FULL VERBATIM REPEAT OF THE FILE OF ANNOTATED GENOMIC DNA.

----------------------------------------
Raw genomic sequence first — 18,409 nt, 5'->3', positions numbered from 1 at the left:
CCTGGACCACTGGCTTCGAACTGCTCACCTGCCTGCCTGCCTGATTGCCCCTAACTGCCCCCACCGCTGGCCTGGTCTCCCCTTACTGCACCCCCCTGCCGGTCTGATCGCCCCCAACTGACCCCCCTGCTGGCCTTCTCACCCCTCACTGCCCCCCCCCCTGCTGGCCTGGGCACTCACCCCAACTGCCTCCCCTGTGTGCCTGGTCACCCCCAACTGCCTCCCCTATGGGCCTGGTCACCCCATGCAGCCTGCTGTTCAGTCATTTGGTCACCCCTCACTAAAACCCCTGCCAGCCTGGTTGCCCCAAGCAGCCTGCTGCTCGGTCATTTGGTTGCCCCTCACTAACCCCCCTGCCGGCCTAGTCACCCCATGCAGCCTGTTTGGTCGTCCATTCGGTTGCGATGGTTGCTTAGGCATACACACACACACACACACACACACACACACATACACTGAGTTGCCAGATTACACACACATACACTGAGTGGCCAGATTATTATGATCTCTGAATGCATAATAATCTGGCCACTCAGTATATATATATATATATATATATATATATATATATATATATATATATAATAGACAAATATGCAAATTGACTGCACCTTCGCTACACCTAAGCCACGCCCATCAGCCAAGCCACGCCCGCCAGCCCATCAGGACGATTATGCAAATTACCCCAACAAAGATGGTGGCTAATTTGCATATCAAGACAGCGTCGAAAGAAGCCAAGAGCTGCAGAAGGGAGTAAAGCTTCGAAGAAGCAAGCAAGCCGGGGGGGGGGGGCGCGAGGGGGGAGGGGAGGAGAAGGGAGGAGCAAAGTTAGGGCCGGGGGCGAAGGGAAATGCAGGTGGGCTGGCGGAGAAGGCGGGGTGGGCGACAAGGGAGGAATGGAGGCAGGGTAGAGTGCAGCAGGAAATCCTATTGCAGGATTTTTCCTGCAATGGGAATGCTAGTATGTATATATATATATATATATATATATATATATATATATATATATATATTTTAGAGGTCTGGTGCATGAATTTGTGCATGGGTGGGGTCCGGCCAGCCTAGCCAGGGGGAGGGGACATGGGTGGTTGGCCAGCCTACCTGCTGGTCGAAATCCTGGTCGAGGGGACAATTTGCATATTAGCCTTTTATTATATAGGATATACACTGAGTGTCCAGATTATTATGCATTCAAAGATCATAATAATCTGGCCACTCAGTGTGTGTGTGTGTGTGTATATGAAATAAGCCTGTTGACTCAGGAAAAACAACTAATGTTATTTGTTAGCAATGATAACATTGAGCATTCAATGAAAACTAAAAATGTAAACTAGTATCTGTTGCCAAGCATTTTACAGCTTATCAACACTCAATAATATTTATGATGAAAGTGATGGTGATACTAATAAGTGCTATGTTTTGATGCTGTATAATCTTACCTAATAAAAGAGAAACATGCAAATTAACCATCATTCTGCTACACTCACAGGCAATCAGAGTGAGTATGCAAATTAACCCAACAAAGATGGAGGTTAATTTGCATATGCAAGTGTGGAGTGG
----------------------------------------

Raw genomic sequence first — 18,409 nt, 5'->3', positions numbered from 1 at the left:
CCTGGACCACTGGCTTCGAACTGCTCACCTGCCTGCCTGCCTGATTGCCCCTAACTGCCCCCACCGCTGGCCTGGTCTCCCCTTACTGCACCCCCCTGCCGGTCTGATCGCCCCCAACTGACCCCCCTGCTGGCCTTCTCACCCCTCACTGCCCCCCCCCCTGCTGGCCTGGGCACTCACCCCAACTGCCTCCCCTGTGTGCCTGGTCACCCCCAACTGCCTCCCCTATGGGCCTGGTCACCCCATGCAGCCTGCTGTTCAGTCATTTGGTCACCCCTCACTAAAACCCCTGCCAGCCTGGTTGCCCCAAGCAGCCTGCTGCTCGGTCATTTGGTTGCCCCTCACTAACCCCCCTGCCGGCCTAGTCACCCCATGCAGCCTGTTTGGTCGTCCATTCGGTTGCGATGGTTGCTTAGGCATACACACACACACACACACACACACACACACATACACTGAGTTGCCAGATTACACACACATACACTGAGTGGCCAGATTATTATGATCTCTGAATGCATAATAATCTGGCCACTCAGTATATATATATATATATATATATATATATATATATATATATATATATAATAGACAAATATGCAAATTGACTGCACCTTCGCTACACCTAAGCCACGCCCATCAGCCAAGCCACGCCCGCCAGCCCATCAGGACGATTATGCAAATTACCCCAACAAAGATGGTGGCTAATTTGCATATCAAGACAGCGTCGAAAGAAGCCAAGAGCTGCAGAAGGGAGTAAAGCTTCGAAGAAGCAAGCAAGCCGGGGGGGGGGGGCGCGAGGGGGGAGGGGAGGAGAAGGGAGGAGCAAAGTTAGGGCCGGGGGCGAAGGGAAATGCAGGTGGGCTGGCGGAGAAGGCGGGGTGGGCGACAAGGGAGGAATGGAGGCAGGGTAGAGTGCAGCAGGAAATCCTATTGCAGGATTTTTCCTGCAATGGGAATGCTAGTATGTATATATATATATATATATATATATATATATATATATATATATATATTTTAGAGGTCTGGTGCATGAATTTGTGCATGGGTGGGGTCCGGCCAGCCTAGCCAGGGGGAGGGGACATGGGTGGTTGGCCAGCCTACCTGCTGGTCGAAATCCTGGTCGAGGGGACAATTTGCATATTAGCCTTTTATTATATAGGATATACACTGAGTGTCCAGATTATTATGCATTCAAAGATCATAATAATCTGGCCACTCAGTGTGTGTGTGTGTGTGTATATGAAATAAGCCTGTTGACTCAGGAAAAACAACTAATGTTATTTGTTAGCAATGATAACATTGAGCATTCAATGAAAACTAAAAATGTAAACTAGTATCTGTTGCCAAGCATTTTACAGCTTATCAACACTCAATAATATTTATGATGAAAGTGATGGTGATACTAATAAGTGCTATGTTTTGATGCTGTATAATCTTACCTAATAAAAGAGAAACATGCAAATTAACCATCATTCTGCTACACTCACAGGCAATCAGAGTGAGTATGCAAATTAACCCAACAAAGATGGAGGTTAATTTGCATATGCAAGTGTGGAGTGG